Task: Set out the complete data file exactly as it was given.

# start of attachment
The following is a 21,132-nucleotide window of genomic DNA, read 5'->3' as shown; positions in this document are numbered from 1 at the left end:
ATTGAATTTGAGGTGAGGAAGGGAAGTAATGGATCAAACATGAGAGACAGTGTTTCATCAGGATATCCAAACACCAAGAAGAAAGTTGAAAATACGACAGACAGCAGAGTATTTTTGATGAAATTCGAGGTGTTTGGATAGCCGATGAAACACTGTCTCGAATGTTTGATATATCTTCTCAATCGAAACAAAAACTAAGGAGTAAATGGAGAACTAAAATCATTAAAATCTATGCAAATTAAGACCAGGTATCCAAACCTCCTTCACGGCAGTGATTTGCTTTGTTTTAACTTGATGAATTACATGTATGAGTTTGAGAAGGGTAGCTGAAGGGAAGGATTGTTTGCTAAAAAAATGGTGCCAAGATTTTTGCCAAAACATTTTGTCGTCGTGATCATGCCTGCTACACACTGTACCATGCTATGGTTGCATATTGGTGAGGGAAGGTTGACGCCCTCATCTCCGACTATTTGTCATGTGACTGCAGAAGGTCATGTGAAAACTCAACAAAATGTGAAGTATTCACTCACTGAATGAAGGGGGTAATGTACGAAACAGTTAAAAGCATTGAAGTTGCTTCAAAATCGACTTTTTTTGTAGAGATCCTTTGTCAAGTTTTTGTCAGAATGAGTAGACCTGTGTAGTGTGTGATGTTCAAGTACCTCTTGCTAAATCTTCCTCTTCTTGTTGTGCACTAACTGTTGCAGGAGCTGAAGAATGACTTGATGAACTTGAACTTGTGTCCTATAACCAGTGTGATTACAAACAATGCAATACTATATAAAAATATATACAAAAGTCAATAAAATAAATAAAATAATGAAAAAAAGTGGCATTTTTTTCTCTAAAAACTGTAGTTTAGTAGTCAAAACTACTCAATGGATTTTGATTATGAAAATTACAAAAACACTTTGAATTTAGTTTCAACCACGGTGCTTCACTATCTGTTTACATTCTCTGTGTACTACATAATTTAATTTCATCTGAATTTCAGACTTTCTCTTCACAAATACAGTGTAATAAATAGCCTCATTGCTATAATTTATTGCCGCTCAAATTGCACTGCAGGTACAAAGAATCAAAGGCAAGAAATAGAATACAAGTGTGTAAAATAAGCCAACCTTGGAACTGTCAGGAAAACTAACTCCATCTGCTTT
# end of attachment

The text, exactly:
The following is a 21,132-nucleotide window of genomic DNA, read 5'->3' as shown; positions in this document are numbered from 1 at the left end:
ATTGAATTTGAGGTGAGGAAGGGAAGTAATGGATCAAACATGAGAGACAGTGTTTCATCAGGATATCCAAACACCAAGAAGAAAGTTGAAAATACGACAGACAGCAGAGTATTTTTGATGAAATTCGAGGTGTTTGGATAGCCGATGAAACACTGTCTCGAATGTTTGATATATCTTCTCAATCGAAACAAAAACTAAGGAGTAAATGGAGAACTAAAATCATTAAAATCTATGCAAATTAAGACCAGGTATCCAAACCTCCTTCACGGCAGTGATTTGCTTTGTTTTAACTTGATGAATTACATGTATGAGTTTGAGAAGGGTAGCTGAAGGGAAGGATTGTTTGCTAAAAAAATGGTGCCAAGATTTTTGCCAAAACATTTTGTCGTCGTGATCATGCCTGCTACACACTGTACCATGCTATGGTTGCATATTGGTGAGGGAAGGTTGACGCCCTCATCTCCGACTATTTGTCATGTGACTGCAGAAGGTCATGTGAAAACTCAACAAAATGTGAAGTATTCACTCACTGAATGAAGGGGGTAATGTACGAAACAGTTAAAAGCATTGAAGTTGCTTCAAAATCGACTTTTTTTGTAGAGATCCTTTGTCAAGTTTTTGTCAGAATGAGTAGACCTGTGTAGTGTGTGATGTTCAAGTACCTCTTGCTAAATCTTCCTCTTCTTGTTGTGCACTAACTGTTGCAGGAGCTGAAGAATGACTTGATGAACTTGAACTTGTGTCCTATAACCAGTGTGATTACAAACAATGCAATACTATATAAAAATATATACAAAAGTCAATAAAATAAATAAAATAATGAAAAAAAGTGGCATTTTTTTCTCTAAAAACTGTAGTTTAGTAGTCAAAACTACTCAATGGATTTTGATTATGAAAATTACAAAAACACTTTGAATTTAGTTTCAACCACGGTGCTTCACTATCTGTTTACATTCTCTGTGTACTACATAATTTAATTTCATCTGAATTTCAGACTTTCTCTTCACAAATACAGTGTAATAAATAGCCTCATTGCTATAATTTATTGCCGCTCAAATTGCACTGCAGGTACAAAGAATCAAAGGCAAGAAATAGAATACAAGTGTGTAAAATAAGCCAACCTTGGAACTGTCAGGAAAACTAACTCCATCTGCTTT